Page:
Former ‘Freedom Writer’ Scott speaks to new Illinois teachers

“I want to warn you. Some of you already know this, but some of you may not,” the man in the gray suit and red tie addressed the room. “I talk about some things that might make you a little uncomfortable. I’m going to cover some things that might upset you a little bit. They might even offend you. But I want you to know that I’m sharing these things because, first, they’re true. But more importantly, I think these things will help you become more warm, more sensitive and more effective leaders of young people.”

Manuel Scott, whose story is told in the book and subsequent movie adaptation “Freedom Writers,” was the keynote speaker at the Illinois New Teacher Collaborative third annual “Y2: Moving Beyond Survival” conference that took place June 26-27 at the I Hotel and Conference Center in Champaign.

The conference was designed and planned by new teachers, for new teachers and was expressly designed to give teachers the chance to learn, network and reflect on their first years in the classroom, according to a written message from Dr. Chris Higgins, director of the Illinois New Teacher Collaborative.

More than 125 teachers from throughout the state registered to participate in the conference. The two-day event featured an extensive syllabus that included “Hot Topics Breakout Sessions” relating to humanities, knowledge, innovation and excellence. The types of breakout sessions ranged from “Text it, Type it, Make it: Moving from Novelty to Practicality,” to “Comic Book Project: Getting Reel,” to “Classroom Management.”

The conference was sponsored in part by the Illinois State Board of Education, the College of Education at the University of Illinois and the State Farm Companies Foundation.

Scott spoke for a little over an hour on the second day of the conference. His speech covered harrowing details of his past while sprinkling in moments of comic relief.

He grew up in California without the presence of his father, who was in jail for much of Scott’s life. He dropped out of school at 14 and at one point was classified as an English as a Second Language student despite speaking no other languages. But in his junior year at Woodrow Wilson Classical High School in Long Beach, Calif., he was taught by a 23-year-old English teacher named Erin Gruwell, who helped Scott and his classmates exceed academically when everyone else had given up on them.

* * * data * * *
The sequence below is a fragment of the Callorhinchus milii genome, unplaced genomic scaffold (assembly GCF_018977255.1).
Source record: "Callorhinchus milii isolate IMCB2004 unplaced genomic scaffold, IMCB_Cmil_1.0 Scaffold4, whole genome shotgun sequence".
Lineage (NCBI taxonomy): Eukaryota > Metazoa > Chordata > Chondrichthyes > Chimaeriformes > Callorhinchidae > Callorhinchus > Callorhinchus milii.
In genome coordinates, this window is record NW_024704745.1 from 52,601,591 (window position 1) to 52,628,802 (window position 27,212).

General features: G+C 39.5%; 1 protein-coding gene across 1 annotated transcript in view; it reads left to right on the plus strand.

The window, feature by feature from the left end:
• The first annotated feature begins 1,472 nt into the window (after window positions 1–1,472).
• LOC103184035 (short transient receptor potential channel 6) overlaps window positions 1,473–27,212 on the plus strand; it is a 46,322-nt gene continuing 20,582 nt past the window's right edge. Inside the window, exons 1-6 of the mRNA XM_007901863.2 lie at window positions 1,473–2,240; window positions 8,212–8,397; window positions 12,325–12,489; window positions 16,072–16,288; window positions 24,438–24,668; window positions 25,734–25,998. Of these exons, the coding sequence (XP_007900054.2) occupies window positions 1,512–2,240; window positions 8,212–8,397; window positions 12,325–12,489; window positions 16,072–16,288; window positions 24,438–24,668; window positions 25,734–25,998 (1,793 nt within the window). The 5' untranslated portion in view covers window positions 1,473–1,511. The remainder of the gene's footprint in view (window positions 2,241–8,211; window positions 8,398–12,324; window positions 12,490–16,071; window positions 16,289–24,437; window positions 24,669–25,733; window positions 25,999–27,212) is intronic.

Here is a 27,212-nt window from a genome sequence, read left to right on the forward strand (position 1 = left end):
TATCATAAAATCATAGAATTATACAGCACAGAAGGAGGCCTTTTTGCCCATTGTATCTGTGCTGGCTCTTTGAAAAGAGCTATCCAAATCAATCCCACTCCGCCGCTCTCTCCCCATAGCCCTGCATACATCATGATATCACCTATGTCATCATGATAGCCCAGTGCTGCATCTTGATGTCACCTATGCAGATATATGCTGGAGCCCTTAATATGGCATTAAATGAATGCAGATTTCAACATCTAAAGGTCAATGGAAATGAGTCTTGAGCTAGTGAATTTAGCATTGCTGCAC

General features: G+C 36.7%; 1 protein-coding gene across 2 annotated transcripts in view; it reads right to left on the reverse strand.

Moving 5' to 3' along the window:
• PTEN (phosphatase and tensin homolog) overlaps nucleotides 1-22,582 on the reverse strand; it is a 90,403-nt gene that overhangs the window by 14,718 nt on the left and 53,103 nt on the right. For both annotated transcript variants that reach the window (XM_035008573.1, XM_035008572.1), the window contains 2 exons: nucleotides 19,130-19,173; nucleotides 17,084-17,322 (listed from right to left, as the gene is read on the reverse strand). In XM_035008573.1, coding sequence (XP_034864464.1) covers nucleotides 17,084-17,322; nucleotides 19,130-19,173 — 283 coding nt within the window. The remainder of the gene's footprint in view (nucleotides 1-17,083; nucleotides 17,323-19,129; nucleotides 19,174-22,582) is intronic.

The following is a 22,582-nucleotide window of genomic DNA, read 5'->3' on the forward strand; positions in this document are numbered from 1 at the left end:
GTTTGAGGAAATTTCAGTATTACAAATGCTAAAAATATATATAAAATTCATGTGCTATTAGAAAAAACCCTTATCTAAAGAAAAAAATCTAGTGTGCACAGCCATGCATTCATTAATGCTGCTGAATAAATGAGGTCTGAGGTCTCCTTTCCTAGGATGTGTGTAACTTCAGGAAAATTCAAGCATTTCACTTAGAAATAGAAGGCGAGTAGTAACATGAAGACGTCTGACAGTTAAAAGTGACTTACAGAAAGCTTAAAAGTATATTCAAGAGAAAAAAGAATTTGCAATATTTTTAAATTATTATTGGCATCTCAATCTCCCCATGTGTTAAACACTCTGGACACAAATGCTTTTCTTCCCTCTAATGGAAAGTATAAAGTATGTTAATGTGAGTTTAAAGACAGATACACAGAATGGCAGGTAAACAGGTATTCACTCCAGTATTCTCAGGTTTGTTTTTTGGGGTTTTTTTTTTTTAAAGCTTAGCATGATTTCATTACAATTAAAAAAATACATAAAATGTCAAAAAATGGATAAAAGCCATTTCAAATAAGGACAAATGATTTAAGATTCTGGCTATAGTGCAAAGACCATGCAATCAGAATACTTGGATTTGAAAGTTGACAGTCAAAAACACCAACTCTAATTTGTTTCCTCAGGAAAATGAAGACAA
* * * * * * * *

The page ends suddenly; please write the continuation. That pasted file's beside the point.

Tamra Neal, a second grade teacher at Hope Academy in Decatur, Ill., said she found the conference, particularly Scott’s speech, beneficial.

“It was motivating,” said Neal, who also said the speech brought her to tears. “It makes me want to go back and help kids like his teacher helped him. When I get back home, I’m going to share it with my principle and maybe we can have (Scott) speak at our school.”

Neal referred to Hope Academy as an “inner-city school” and said she dealt with a situation in the same vein as some of the stories Scott shared. One of her students, she said, was taken from her mother because her mother had abused her.

“You never know when those kids leave you, what they’re going home to — or what they’re not going home to,” Neal said.

Scott made a point of saying that situations like the ones he was in, are not unique to certain areas or social classes.

“Don’t make the assumption that the things I’m talking about are unique to the inner city,” he said. “Don’t make the assumption that the things I’m going to cover are unique to a particular group of students. I am on the road about 150 days out of the year, and I’m in wealthy districts, poor districts, white districts, black, Mexican and everything in between.”

Choosing Scott as the keynote spekaer was fitting, considering that many first-year teachers often work in underprivileged communities.

Liz Charlton, who teaches at Metamora Grade School in Metamora, Ill., vividly recalls her first day as a teacher.

“I remember standing up in front of one my classes and saying, ‘Oh my gosh, I’m not a student anymore. I’m a teacher.’ It was kind of in your face and intense.”

While her first-day jitters are behind her, Charlton said opportunities like the Illinois New Teacher Collaborative are of value because she hasn’t completely developed as a teacher.

“It hasn’t happened yet,” Charlton said. “I’m still learning.”